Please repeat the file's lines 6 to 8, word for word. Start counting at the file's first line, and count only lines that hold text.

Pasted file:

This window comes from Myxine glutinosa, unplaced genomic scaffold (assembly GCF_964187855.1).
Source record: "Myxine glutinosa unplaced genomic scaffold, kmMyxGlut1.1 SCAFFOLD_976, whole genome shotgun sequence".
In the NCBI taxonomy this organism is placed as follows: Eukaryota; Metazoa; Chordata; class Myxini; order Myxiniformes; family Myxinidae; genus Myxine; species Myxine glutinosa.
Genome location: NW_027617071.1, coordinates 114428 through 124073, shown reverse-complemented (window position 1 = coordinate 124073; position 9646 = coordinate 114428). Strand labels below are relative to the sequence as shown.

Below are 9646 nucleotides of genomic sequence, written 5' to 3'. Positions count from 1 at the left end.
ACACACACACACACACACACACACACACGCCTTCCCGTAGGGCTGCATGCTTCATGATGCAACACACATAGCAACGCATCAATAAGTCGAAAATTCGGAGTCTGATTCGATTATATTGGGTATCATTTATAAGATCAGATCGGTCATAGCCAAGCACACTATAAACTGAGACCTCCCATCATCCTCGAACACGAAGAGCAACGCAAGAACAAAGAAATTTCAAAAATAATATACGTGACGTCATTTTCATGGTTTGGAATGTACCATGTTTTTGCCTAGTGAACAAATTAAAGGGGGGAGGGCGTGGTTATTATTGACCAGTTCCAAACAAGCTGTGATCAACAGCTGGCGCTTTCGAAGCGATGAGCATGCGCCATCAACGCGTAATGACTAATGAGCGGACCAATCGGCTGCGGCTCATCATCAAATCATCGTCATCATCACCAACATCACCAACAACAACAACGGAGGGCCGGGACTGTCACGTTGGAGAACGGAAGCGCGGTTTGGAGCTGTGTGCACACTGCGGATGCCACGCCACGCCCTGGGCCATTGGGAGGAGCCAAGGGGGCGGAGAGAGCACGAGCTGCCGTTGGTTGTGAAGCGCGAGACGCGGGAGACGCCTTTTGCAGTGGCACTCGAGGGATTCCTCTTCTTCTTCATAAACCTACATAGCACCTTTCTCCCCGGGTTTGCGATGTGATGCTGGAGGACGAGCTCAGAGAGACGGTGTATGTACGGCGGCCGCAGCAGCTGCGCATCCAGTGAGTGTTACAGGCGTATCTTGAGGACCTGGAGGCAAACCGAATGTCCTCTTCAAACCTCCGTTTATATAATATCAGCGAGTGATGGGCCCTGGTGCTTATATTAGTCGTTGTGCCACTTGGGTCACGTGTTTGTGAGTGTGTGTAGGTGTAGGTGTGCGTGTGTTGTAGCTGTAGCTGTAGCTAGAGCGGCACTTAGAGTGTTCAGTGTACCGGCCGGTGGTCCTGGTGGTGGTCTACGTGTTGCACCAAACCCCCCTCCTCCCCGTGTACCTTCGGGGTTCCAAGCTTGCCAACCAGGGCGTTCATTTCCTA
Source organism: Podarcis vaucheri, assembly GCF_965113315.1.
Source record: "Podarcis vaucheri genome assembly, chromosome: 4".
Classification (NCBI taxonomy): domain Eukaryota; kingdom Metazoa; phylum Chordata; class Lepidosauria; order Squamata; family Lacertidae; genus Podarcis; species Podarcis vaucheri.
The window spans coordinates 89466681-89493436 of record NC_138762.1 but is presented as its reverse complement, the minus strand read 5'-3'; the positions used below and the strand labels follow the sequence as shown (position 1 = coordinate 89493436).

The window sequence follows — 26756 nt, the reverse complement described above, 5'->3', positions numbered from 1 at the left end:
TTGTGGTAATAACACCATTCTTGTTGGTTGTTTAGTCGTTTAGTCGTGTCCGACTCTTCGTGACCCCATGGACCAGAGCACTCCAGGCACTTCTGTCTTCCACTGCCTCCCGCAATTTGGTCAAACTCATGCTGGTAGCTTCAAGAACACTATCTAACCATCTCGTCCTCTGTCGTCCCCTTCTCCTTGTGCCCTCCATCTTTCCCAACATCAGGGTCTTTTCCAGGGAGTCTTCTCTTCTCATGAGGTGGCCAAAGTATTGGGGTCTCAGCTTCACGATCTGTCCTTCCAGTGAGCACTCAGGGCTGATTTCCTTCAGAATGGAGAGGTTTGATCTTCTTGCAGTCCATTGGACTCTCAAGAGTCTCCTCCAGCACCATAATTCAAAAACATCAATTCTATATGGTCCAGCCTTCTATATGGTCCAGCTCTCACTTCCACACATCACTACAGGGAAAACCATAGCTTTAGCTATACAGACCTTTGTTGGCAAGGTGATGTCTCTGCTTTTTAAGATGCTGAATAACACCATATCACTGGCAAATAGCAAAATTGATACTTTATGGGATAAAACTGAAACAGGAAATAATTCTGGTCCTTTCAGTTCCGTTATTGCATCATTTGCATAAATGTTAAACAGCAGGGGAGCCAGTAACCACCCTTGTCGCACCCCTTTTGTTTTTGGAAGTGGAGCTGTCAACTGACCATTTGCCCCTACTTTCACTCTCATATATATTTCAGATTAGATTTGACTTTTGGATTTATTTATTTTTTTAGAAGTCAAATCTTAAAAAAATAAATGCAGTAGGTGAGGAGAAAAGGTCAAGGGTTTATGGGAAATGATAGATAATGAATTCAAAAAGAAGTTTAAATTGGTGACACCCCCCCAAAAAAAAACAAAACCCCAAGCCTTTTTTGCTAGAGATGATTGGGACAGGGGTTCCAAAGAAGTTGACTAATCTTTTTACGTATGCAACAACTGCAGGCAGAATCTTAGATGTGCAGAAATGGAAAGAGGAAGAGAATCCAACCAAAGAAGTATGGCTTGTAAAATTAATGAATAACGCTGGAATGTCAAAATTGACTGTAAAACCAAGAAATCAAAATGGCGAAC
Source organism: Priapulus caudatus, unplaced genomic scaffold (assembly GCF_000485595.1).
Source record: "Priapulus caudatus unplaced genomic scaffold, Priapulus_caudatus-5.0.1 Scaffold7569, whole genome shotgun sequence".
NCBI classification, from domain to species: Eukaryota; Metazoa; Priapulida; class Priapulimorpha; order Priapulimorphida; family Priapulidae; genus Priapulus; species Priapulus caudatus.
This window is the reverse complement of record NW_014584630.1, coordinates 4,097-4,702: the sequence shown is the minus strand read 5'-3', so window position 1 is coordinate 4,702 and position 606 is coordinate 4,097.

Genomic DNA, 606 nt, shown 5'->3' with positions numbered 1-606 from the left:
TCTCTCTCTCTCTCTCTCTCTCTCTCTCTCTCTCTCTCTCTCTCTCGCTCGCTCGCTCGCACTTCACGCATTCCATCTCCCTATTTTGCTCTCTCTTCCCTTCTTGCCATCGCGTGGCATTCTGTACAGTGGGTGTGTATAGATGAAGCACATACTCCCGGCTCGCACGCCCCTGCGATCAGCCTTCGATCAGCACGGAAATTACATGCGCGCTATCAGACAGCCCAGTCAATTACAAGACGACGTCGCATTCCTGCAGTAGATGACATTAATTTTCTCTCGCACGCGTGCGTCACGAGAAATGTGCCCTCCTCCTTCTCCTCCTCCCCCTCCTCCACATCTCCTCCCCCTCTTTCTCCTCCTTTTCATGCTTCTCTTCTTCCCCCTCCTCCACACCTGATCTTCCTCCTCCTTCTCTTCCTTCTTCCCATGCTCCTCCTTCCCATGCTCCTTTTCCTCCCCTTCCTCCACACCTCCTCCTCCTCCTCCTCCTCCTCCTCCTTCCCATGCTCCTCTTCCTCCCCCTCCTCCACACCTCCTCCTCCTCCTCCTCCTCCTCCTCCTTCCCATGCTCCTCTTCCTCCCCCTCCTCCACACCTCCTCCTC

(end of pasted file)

ACACACACACACACACACACACACACACGCCTTCCCGTAGGGCTGCATGCTTCATGATGCAACACACATAGCAACGCATCAATAAGTCGAAAATTCGGAGTCTGATTCGATTATATTGGGTATCATTTATAAGATCAGATCGGTCATAGCCAAGCACACTATAAACTGAGACCTCCCATCATCCTCGAACACGAAGAGCAACGCAAGAACAAAGAAATTTCAAAAATAATATACGTGACGTCATTTTCATGGTTTGGAATGTACCATGTTTTTGCCTAGTGAACAAATTAAAGGGGGGAGGGCGTGGTTATTATTGACCAGTTCCAAACAAGCTGTGATCAACAGCTGGCGCTTTCGAAGCGATGAGCATGCGCCATCAACGCGTAATGACTAATGAGCGGACCAATCGGCTGCGGCTCATCATCAAATCATCGTCATCATCACCAACATCACCAACAACAACAACGGAGGGCCGGGACTGTCACGTTGGAGAACGGAAGCGCGGTTTGGAGCTGTGTGCACACTGCGGATGCCACGCCACGCCCTGGGCCATTGGGAGGAGCCAAGGGGGCGGAGAGAGCACGAGCTGCCGTTGGTTGTGAAGCGCGAGACGCGGGAGACGCCTTTTGCAGTGGCACTCGAGGGATTCCTCTTCTTCTTCATAAACCTACATAGCACCTTTCTCCCCGGGTTTGCGATGTGATGCTGGAGGACGAGCTCAGAGAGACGGTGTATGTACGGCGGCCGCAGCAGCTGCGCATCCAGTGAGTGTTACAGGCGTATCTTGAGGACCTGGAGGCAAACCGAATGTCCTCTTCAAACCTCCGTTTATATAATATCAGCGAGTGATGGGCCCTGGTGCTTATATTAGTCGTTGTGCCACTTGGGTCACGTGTTTGTGAGTGTGTGTAGGTGTAGGTGTGCGTGTGTTGTAGCTGTAGCTGTAGCTAGAGCGGCACTTAGAGTGTTCAGTGTACCGGCCGGTGGTCCTGGTGGTGGTCTACGTGTTGCACCAAACCCCCCTCCTCCCCGTGTACCTTCGGGGTTCCAAGCTTGCCAACCAGGGCGTTCATTTCCTA
Source organism: Podarcis vaucheri, assembly GCF_965113315.1.
Source record: "Podarcis vaucheri genome assembly, chromosome: 4".